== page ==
How to Handle Windshield Damage — Before It's Too Late

On an unlucky day, you may notice a new chip in your windshield. It may look minor at first — but if left alone, it will gradually spread across your windshield into a spiderweb pattern.

If you act fast and have it repaired by a professional, you may be able to avoid the need for a full windshield replacement. That's important considering that a small windshield chip typically costs just $35 to fix. On the other hand, a full windshield replacement averages $300 or more. 

Want to avoid the pricier fix? Here's everything you should know about how to handle windshield damage to avoid making it worse and more expensive. 

Skip the DIY Windshield Repairs

You might be tempted to use a quick DIY fix to repair the windshield chip yourself. Unfortunately, super glue, clear nail polish, epoxy, and other DIY windshield repair methods never work for long. Worse yet, contaminating the crack in the glass may prevent you from being able to get professional repairs, says Joe Koncikowski, Owner of Lucky Dog Auto Glass in Kent, Washington.

“We have to be able to open a path to vacuum out the air and displace it with resin,” Koncikowski said. “If any part of that path is blocked, the repair won't be successful. Typically, there's only one chance to get a repair done correctly. If it isn’t done right the first time, there's usually not a second chance.”

Skip the hassle by heading straight to the experts when a chip appears. But how do you know if it's already beyond repair?

According to Jon Cox, Manager of Patriot Auto Glass, “If you put a quarter over the impact point of the chip, all the damage must fit underneath it to qualify for repairs." However, to get a definite answer, you should give a glass repair shop near you a call. 

What Makes Windshield Damage Worse?

Until you are able to get professional auto glass repairs, it's important to be very careful to prevent the crack from getting worse. Concussive forces, rapid temperature changes, and external pressure can all instantly expand the crack across your entire windshield.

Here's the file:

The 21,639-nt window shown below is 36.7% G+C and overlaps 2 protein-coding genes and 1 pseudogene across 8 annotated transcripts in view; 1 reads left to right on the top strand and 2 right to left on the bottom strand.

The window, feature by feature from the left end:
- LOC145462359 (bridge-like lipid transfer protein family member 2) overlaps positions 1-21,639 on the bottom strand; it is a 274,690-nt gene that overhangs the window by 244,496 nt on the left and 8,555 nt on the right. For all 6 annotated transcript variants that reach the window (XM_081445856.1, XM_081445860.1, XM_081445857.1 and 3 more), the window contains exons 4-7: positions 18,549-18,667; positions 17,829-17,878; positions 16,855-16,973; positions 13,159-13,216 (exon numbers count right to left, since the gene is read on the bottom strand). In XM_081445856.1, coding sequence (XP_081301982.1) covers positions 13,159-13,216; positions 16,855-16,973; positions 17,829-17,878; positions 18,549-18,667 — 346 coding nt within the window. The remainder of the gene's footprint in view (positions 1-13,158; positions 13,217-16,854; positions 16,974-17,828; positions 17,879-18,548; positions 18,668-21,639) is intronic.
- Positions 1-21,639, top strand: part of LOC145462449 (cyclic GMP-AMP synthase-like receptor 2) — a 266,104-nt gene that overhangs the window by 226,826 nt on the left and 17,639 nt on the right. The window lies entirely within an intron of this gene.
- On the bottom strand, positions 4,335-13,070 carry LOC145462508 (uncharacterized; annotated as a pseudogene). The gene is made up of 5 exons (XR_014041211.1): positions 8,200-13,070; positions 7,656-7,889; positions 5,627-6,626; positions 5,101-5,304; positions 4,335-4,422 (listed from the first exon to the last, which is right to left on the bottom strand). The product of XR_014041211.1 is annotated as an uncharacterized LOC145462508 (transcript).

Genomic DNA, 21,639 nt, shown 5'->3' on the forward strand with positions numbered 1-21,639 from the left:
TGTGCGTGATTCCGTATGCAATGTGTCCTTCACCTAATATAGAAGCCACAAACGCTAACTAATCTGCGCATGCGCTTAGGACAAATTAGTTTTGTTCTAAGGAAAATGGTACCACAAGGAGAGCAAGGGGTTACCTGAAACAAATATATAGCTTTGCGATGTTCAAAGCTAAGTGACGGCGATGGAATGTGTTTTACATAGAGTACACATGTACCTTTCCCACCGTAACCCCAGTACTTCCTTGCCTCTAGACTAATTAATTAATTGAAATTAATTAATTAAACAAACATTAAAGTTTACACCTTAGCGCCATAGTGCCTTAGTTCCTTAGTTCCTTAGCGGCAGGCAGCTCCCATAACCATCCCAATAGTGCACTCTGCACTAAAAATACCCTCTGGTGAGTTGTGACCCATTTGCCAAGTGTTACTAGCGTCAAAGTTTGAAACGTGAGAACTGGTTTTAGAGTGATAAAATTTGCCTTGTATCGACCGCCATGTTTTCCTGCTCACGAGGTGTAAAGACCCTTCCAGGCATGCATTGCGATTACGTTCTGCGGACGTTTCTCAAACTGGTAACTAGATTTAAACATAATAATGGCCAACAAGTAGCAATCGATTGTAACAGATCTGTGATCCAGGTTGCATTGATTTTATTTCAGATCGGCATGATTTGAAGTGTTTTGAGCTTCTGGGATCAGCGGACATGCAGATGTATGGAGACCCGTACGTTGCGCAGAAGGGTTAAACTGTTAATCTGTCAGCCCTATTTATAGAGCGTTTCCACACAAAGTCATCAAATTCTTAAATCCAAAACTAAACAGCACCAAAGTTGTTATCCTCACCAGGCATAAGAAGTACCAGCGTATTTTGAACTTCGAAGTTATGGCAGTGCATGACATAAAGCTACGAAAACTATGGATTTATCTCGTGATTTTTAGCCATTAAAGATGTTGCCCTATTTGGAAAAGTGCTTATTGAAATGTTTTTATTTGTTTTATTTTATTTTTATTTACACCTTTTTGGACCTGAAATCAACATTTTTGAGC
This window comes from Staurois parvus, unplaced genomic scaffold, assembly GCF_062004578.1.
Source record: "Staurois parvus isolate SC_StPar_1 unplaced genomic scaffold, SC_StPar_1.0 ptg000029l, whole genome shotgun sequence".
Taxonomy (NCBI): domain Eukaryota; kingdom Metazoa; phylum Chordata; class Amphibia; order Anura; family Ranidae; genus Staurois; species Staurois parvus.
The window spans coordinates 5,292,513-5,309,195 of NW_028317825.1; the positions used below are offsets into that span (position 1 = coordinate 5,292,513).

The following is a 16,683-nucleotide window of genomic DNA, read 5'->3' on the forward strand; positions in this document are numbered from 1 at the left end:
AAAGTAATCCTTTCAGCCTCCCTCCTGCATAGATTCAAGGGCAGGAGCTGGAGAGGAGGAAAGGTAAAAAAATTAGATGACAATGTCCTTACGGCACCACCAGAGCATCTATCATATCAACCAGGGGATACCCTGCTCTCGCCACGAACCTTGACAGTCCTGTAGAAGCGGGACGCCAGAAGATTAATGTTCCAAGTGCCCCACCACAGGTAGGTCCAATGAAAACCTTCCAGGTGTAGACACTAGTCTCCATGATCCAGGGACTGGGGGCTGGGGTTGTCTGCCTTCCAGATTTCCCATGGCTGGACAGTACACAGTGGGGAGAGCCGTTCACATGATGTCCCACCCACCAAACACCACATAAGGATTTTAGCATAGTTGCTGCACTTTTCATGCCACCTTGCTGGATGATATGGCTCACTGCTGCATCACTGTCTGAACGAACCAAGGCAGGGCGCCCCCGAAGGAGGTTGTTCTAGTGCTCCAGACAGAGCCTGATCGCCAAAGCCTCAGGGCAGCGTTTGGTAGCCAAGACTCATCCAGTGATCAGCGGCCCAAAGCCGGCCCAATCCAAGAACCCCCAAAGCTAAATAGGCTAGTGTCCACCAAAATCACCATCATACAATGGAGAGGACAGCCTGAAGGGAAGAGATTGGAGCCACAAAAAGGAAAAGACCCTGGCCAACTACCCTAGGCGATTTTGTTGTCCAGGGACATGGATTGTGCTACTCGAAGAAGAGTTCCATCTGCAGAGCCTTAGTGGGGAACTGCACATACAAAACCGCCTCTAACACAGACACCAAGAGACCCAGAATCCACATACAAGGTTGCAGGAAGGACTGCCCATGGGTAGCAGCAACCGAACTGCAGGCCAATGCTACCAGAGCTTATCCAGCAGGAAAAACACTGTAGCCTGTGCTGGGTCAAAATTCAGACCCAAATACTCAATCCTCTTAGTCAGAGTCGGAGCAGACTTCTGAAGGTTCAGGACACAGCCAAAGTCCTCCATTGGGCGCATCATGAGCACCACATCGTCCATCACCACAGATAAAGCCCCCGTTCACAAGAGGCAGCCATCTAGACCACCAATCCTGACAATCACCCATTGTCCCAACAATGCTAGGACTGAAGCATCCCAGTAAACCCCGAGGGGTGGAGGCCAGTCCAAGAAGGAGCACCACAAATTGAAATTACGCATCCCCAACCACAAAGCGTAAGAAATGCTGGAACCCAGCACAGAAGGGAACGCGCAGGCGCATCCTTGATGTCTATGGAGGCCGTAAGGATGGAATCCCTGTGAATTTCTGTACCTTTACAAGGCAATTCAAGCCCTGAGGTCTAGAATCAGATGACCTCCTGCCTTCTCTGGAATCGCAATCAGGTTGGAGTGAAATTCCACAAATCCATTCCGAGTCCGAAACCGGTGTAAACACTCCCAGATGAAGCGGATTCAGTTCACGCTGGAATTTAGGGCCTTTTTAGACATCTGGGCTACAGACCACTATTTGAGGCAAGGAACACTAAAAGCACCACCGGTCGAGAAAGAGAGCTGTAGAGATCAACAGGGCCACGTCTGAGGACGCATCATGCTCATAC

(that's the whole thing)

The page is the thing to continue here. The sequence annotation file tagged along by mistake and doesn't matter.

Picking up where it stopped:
Here are some tips to avoid further windshield damage: 

  • Close the doors slowly and with great care to limit concussive forces. 

  • Park in the shade and skip the heat and/or air conditioning to prevent rapid temperature changes.

  • Delay car washes, especially drive-through systems, to avoid external pressure.

Once you've had your windshield repaired or replaced by a professional, you can get back to your normal activities. 

How to Pick an Auto Glass Shop for Windshield Repair

Auto glass professionals can usually provide price quotes over the phone. Take advantage of that by calling several local shops. You may need to send an email or text with a picture of the damage. Once you have the quotes, it's time to compare apples to apples. 

Along with comparing prices, check each company's online reviews to see how satisfied their past customers are with their windshield repair service. Then, you can decide which company will offer the best balance of cost and value. 

Better Safe Than Sorry

Driving with a chipped or cracked windshield is not only dangerous, but it's also illegal in some states. For example, in Virginia, you can't have a chip more than one and a half-inch in diameter above the three-inch line at the bottom of the windshield. You also can't have two or more connected windshield cracks.

It's easy to understand why. A cracked windshield can compromise your visibility, increasing your risk of collisions with roadway obstacles, pedestrians, and other vehicles. Further, if a collision does occur, an undamaged windshield will better protect you and your passengers from injury.

Interested in learning more about staying safe while behind the wheel? Consider taking a defensive driving course. With, the course is 100% online and covers a variety of driving best practices. Plus, it can help you to earn an insurance discount or keep a ticket off your record. 

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Updated 4/26/22